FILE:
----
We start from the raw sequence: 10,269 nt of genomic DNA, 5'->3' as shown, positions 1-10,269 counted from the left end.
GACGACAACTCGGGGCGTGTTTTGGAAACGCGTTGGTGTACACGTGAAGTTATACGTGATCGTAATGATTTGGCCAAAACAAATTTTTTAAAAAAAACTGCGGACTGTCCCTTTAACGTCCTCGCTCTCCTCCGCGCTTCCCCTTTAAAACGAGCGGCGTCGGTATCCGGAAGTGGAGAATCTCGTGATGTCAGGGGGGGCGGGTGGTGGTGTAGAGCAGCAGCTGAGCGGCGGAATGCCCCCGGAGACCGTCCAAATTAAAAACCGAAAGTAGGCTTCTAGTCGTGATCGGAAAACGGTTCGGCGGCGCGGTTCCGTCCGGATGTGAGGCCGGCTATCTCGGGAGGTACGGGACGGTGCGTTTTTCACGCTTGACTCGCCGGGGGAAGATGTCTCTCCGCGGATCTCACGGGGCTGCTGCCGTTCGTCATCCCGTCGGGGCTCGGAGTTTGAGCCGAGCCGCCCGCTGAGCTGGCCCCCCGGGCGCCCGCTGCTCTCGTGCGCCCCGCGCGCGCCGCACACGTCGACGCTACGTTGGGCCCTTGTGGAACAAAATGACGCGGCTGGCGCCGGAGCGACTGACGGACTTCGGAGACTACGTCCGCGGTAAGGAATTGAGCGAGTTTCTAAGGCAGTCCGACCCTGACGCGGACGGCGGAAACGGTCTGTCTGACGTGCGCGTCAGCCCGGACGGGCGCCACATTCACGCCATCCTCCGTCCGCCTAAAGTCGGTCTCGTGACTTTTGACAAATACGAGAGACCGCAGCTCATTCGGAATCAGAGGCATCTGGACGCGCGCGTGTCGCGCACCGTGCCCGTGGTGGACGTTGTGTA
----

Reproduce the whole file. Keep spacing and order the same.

We start from the raw sequence: 10,269 nt of genomic DNA, 5'->3' as shown, positions 1-10,269 counted from the left end.
GACGACAACTCGGGGCGTGTTTTGGAAACGCGTTGGTGTACACGTGAAGTTATACGTGATCGTAATGATTTGGCCAAAACAAATTTTTTAAAAAAAACTGCGGACTGTCCCTTTAACGTCCTCGCTCTCCTCCGCGCTTCCCCTTTAAAACGAGCGGCGTCGGTATCCGGAAGTGGAGAATCTCGTGATGTCAGGGGGGGCGGGTGGTGGTGTAGAGCAGCAGCTGAGCGGCGGAATGCCCCCGGAGACCGTCCAAATTAAAAACCGAAAGTAGGCTTCTAGTCGTGATCGGAAAACGGTTCGGCGGCGCGGTTCCGTCCGGATGTGAGGCCGGCTATCTCGGGAGGTACGGGACGGTGCGTTTTTCACGCTTGACTCGCCGGGGGAAGATGTCTCTCCGCGGATCTCACGGGGCTGCTGCCGTTCGTCATCCCGTCGGGGCTCGGAGTTTGAGCCGAGCCGCCCGCTGAGCTGGCCCCCCGGGCGCCCGCTGCTCTCGTGCGCCCCGCGCGCGCCGCACACGTCGACGCTACGTTGGGCCCTTGTGGAACAAAATGACGCGGCTGGCGCCGGAGCGACTGACGGACTTCGGAGACTACGTCCGCGGTAAGGAATTGAGCGAGTTTCTAAGGCAGTCCGACCCTGACGCGGACGGCGGAAACGGTCTGTCTGACGTGCGCGTCAGCCCGGACGGGCGCCACATTCACGCCATCCTCCGTCCGCCTAAAGTCGGTCTCGTGACTTTTGACAAATACGAGAGACCGCAGCTCATTCGGAATCAGAGGCATCTGGACGCGCGCGTGTCGCGCACCGTGCCCGTGGTGGACGTTGTGTA